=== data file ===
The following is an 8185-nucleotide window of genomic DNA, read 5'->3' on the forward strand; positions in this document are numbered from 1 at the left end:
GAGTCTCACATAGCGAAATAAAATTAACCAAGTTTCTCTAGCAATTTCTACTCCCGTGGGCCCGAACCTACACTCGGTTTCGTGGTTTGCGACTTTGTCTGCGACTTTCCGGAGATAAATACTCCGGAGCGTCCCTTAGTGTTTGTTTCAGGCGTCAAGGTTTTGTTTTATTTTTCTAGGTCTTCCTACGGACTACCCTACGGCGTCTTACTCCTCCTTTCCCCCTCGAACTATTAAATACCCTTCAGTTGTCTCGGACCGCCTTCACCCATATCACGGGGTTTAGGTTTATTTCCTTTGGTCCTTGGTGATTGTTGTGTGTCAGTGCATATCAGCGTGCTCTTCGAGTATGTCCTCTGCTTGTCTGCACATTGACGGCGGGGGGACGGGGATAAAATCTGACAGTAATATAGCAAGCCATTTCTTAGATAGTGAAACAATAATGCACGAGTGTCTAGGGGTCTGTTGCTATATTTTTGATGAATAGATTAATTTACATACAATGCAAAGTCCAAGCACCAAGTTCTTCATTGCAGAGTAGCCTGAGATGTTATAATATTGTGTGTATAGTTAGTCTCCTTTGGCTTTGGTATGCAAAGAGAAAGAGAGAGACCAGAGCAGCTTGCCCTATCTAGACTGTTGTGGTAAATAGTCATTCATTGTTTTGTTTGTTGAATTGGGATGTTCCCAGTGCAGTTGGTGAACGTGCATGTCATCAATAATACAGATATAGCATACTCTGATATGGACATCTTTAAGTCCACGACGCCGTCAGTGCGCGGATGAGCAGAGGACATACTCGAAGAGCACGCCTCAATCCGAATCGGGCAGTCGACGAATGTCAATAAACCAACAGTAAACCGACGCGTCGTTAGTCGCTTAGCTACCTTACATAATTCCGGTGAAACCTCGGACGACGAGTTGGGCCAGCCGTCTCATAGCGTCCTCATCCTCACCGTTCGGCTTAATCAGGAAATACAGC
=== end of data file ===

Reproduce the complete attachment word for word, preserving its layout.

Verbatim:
The following is an 8185-nucleotide window of genomic DNA, read 5'->3' on the forward strand; positions in this document are numbered from 1 at the left end:
GAGTCTCACATAGCGAAATAAAATTAACCAAGTTTCTCTAGCAATTTCTACTCCCGTGGGCCCGAACCTACACTCGGTTTCGTGGTTTGCGACTTTGTCTGCGACTTTCCGGAGATAAATACTCCGGAGCGTCCCTTAGTGTTTGTTTCAGGCGTCAAGGTTTTGTTTTATTTTTCTAGGTCTTCCTACGGACTACCCTACGGCGTCTTACTCCTCCTTTCCCCCTCGAACTATTAAATACCCTTCAGTTGTCTCGGACCGCCTTCACCCATATCACGGGGTTTAGGTTTATTTCCTTTGGTCCTTGGTGATTGTTGTGTGTCAGTGCATATCAGCGTGCTCTTCGAGTATGTCCTCTGCTTGTCTGCACATTGACGGCGGGGGGACGGGGATAAAATCTGACAGTAATATAGCAAGCCATTTCTTAGATAGTGAAACAATAATGCACGAGTGTCTAGGGGTCTGTTGCTATATTTTTGATGAATAGATTAATTTACATACAATGCAAAGTCCAAGCACCAAGTTCTTCATTGCAGAGTAGCCTGAGATGTTATAATATTGTGTGTATAGTTAGTCTCCTTTGGCTTTGGTATGCAAAGAGAAAGAGAGAGACCAGAGCAGCTTGCCCTATCTAGACTGTTGTGGTAAATAGTCATTCATTGTTTTGTTTGTTGAATTGGGATGTTCCCAGTGCAGTTGGTGAACGTGCATGTCATCAATAATACAGATATAGCATACTCTGATATGGACATCTTTAAGTCCACGACGCCGTCAGTGCGCGGATGAGCAGAGGACATACTCGAAGAGCACGCCTCAATCCGAATCGGGCAGTCGACGAATGTCAATAAACCAACAGTAAACCGACGCGTCGTTAGTCGCTTAGCTACCTTACATAATTCCGGTGAAACCTCGGACGACGAGTTGGGCCAGCCGTCTCATAGCGTCCTCATCCTCACCGTTCGGCTTAATCAGGAAATACAGC